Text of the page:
You know it's time. You've been steadily gaining weight over the years, and it's really starting to become a burden. You can't get into your jeans without doing the wiggle-jiggle dance. You're exhausted all the time and out of breath more often than you'd like to admit. Your cholesterol, blood sugar, and blood pressure are climbing. You know you need to change, but you're struggling, and you're scared you'll end up on six different medications like your grandmother. Still, you just can't seem to make healthy habits stick. Sound familiar?
I know this dilemma very well. Back in college, as I was gaining more weight than ever before, I felt horrible, and I knew I needed to change. So I tried to develop healthy habits. I went to the gym a couple times per week for cardio and tried to eat salads for lunch. But even that became difficult to sustain.
I was stressed out with a heavy courseload and spent late nights writing papers, which meant late-night meals. The only food available during those hours was the deep-fried and delectable kind. Plus, I was a major stress eater. And while I tried to fit exercise into my schedule, class assignments and other responsibilities would get in the way. Inevitably, I had to make a decision about what to prioritize. Of course, my education won out.
I wasn't simply lazy or unmotivated, and neither are you. I was merely trying to navigate a hectic life and survive each day. Adopting healthy habits can be challenging, especially when you have so many other responsibilities getting in the way. You're trying, yet you feel like a failure, but this is the furthest thing from the truth. You aren't a failure; you're simply human.
Creating new habits and adopting a healthy lifestyle change is neurological. Changes also need to happen in your brain to successfully change your behavior. It's known as neuroplasticity. Your brain is constantly evolving in response to your experiences. When your brain encounters something new, it begins mapping out that new thing, creating new connections between brain cells (neurons).
However, this process takes time when it comes to building healthy habits. For a new behavior to become second-hand, the connections between neurons must be strengthened repeatedly. Over time, this ingrains a map in your brain that translates into a consistent habit. This is why you struggle to pick up a new habit when you first try. You have to perform the task consistently to etch the pattern in your brain. This is how learning happens. You can have the best intentions for yourself, but your brain still needs to get on board.
You're also struggling against the fact that your unhealthy habits are already deeply ingrained. Do you remember the first time you decided to have your regular afternoon chocolate bar? Probably not. But you've done it enough times for it to become second nature to you. You do it without even thinking because you've created and constantly reinforced this pattern in your brain.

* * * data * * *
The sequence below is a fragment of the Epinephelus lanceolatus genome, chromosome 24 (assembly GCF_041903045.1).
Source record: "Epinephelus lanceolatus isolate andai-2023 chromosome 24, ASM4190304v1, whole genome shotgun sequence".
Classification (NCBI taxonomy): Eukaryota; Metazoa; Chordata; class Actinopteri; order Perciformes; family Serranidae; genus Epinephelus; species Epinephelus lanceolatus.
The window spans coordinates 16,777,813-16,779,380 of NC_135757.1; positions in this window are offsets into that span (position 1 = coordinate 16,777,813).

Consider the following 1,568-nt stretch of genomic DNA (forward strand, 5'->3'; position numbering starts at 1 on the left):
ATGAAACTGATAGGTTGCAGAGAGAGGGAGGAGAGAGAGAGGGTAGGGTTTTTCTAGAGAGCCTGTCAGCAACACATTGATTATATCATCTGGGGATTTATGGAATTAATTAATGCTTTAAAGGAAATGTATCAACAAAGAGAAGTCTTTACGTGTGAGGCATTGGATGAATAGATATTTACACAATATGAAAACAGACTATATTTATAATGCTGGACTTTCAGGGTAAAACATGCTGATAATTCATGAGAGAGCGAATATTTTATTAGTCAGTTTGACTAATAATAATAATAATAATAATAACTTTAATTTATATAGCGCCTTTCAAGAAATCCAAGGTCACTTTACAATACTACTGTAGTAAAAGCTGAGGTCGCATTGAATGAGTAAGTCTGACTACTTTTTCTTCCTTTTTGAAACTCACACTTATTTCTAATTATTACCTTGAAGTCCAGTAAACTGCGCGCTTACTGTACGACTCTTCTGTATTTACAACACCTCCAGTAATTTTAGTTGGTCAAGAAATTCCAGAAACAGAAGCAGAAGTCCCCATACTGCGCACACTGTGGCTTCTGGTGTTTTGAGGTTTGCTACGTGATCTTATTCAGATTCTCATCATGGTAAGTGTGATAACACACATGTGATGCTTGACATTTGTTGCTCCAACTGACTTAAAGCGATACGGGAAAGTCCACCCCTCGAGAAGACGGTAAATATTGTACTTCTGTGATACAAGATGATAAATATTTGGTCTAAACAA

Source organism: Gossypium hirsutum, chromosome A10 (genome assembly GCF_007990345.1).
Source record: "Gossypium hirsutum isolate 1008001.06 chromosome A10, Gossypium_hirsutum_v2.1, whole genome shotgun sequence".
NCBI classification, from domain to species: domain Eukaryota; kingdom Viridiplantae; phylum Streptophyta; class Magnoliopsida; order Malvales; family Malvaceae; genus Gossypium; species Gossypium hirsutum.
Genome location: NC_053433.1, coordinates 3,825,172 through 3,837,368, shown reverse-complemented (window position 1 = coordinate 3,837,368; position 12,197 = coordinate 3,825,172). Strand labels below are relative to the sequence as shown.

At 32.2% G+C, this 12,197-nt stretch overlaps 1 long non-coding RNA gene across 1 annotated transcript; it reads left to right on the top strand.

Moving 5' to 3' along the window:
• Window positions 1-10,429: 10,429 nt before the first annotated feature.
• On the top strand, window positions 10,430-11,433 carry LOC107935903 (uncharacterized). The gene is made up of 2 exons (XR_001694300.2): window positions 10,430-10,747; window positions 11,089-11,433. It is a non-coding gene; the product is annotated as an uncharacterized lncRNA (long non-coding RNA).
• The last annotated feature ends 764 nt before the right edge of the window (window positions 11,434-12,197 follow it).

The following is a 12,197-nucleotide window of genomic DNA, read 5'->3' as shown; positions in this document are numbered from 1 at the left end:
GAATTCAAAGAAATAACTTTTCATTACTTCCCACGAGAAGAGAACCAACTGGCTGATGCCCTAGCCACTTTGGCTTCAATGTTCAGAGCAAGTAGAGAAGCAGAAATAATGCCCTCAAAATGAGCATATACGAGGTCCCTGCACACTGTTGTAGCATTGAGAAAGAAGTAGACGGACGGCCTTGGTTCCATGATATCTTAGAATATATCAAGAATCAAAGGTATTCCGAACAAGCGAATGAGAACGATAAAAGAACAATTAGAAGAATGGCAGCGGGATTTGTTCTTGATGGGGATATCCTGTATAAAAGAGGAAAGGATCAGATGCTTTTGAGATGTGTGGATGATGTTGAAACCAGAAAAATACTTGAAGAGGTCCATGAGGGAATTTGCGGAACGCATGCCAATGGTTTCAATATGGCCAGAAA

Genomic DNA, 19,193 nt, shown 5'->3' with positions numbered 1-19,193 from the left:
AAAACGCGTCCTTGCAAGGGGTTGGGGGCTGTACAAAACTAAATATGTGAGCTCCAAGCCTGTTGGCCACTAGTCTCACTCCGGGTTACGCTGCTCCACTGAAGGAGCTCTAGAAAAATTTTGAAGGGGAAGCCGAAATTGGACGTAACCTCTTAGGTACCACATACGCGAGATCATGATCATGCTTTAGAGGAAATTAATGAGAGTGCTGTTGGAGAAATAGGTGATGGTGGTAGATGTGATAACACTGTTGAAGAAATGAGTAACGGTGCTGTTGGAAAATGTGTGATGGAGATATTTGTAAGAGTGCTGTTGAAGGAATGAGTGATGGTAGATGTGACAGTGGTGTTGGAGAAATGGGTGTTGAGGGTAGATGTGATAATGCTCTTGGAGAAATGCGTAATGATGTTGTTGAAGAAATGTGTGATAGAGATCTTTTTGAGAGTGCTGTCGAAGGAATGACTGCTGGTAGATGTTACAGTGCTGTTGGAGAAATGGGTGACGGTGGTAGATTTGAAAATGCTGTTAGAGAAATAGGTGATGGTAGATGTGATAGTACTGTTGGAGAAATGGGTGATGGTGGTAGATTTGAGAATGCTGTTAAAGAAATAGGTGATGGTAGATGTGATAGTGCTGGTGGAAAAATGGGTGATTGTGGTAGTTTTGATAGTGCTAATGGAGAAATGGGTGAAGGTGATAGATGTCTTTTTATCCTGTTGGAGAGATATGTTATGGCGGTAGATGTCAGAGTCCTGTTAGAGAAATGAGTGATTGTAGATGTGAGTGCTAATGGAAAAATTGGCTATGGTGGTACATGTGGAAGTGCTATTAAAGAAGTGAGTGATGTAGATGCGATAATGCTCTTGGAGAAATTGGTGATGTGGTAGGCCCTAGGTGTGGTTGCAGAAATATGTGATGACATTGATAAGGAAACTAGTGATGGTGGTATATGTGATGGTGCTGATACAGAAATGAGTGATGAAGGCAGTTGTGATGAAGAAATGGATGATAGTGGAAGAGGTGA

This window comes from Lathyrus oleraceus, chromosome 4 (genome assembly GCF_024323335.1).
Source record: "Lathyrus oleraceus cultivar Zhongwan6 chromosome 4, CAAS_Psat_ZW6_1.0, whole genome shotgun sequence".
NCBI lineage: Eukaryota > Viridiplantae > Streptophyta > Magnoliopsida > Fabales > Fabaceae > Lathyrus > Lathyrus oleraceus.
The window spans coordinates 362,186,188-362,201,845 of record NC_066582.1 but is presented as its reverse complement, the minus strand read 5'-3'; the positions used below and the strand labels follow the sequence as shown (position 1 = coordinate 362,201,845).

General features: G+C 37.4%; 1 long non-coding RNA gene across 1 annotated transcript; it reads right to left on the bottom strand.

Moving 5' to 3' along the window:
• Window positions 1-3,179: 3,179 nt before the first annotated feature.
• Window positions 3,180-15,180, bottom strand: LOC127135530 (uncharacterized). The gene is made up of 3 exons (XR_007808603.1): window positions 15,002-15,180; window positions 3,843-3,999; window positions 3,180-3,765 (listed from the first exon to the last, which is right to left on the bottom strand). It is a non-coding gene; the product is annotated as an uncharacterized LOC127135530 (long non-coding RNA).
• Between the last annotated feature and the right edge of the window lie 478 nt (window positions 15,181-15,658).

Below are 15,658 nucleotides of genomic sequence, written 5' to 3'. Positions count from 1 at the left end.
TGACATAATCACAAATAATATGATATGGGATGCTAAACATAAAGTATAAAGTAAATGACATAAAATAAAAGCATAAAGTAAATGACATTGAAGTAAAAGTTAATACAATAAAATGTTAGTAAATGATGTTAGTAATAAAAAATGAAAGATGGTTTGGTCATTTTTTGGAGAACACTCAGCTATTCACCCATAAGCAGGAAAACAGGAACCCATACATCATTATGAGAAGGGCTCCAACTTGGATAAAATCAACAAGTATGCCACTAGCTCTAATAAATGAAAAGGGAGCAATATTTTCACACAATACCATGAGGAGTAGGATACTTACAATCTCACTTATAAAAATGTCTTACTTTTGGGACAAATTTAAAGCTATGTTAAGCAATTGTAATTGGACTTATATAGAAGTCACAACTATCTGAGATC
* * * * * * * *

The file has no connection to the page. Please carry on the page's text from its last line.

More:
All of the little habits that you do regularly, both the unhealthy and healthy ones, may come naturally to you now, but these are things that you once had to learn. Think about the struggles of potty training a child, for example - it's always a battle at first! Eventually, though, it becomes a habit. No effort, no need to seek motivation from the depths of your soul. You just do it.
Adopting healthy lifestyle habits requires the same effort. If you aren't accustomed to eating vegetables with your meals, it isn't going to come to you overnight. You're going to do it a couple of times, forget a few days in a row, become too busy to head to the supermarket, and fall right back into your old habits. And that's just fine! Be compassionate with yourself and understand that what you're going through is a process. This process is not meant to be linear. You aren't a failure; you're simply human.
Developing strategies for jumping back on the wagon helps keep you consistent long enough to cement those new neuronal connections in your brain. But you can't let a misstep or two make you give up entirely. You're training your brain, so you have to keep trying again and again until your brain gets the message. Eventually, you'll be eating vegetables with every meal without thinking twice.
In his fantastic book Atomic Habits, author James Clear provides some valuable tips for developing habits that stick. One of my favorite tools is habit stacking. Habit stacking involves tying the habit you're trying to create to a habit you've already mastered. For example, let's say you're trying to do ten push-ups every day. If you set the goal "I will do ten push-ups right before I brush my teeth in the morning," you've combined a new habit with an old one, making it more likely that it will stick.
You aren't going to be perfect, so don't try to be. Try to be consistent, instead. Most importantly, do not beat yourself up whenever you slip up. Don't allow a misstep to make you feel like you're simply a failure. You're still in control. Just keep taking steps forward, and eventually, your brain will catch up.